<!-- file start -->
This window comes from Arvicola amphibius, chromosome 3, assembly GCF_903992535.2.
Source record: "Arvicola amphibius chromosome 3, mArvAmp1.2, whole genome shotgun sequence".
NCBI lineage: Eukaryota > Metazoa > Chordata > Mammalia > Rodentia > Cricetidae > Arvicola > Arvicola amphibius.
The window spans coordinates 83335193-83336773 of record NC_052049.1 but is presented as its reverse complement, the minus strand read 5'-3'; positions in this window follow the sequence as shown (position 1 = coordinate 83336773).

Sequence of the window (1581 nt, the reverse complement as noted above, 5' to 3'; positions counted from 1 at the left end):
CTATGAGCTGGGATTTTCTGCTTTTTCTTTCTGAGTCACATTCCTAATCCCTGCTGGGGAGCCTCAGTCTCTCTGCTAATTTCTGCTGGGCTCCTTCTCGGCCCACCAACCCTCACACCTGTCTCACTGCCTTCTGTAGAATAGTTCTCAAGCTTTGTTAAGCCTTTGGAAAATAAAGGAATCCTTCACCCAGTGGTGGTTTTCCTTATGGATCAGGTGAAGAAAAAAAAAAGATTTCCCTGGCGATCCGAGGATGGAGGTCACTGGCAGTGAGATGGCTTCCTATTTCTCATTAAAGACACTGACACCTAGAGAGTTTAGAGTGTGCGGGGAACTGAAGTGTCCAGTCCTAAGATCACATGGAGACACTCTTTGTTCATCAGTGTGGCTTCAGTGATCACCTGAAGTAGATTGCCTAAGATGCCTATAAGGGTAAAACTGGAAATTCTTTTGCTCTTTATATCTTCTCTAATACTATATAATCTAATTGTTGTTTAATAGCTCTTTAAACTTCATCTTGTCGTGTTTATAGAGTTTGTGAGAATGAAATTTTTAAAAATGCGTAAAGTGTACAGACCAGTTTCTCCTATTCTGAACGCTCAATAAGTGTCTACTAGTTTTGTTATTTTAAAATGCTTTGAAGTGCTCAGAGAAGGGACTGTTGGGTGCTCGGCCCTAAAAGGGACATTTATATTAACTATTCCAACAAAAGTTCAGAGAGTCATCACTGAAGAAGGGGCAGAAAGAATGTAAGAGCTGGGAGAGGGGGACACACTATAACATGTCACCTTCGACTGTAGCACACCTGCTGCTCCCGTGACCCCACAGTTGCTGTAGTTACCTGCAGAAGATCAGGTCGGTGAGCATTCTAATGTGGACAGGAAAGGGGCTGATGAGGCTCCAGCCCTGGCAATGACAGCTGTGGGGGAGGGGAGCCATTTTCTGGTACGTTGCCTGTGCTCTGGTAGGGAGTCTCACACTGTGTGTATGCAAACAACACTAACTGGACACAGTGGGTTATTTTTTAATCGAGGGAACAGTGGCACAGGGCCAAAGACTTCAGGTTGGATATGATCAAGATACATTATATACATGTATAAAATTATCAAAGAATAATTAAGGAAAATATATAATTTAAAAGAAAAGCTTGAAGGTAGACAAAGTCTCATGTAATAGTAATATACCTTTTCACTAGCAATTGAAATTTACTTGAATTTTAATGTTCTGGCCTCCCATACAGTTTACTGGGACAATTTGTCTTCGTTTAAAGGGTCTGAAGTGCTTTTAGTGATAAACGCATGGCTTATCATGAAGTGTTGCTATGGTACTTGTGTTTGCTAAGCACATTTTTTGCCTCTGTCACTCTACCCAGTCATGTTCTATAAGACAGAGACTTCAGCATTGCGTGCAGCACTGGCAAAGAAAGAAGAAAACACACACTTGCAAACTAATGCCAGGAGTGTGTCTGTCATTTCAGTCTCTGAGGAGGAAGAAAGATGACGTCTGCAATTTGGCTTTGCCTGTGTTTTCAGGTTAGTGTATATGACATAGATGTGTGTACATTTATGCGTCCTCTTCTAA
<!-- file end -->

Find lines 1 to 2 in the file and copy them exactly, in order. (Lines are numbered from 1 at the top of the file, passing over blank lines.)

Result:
This window comes from Arvicola amphibius, chromosome 3, assembly GCF_903992535.2.
Source record: "Arvicola amphibius chromosome 3, mArvAmp1.2, whole genome shotgun sequence".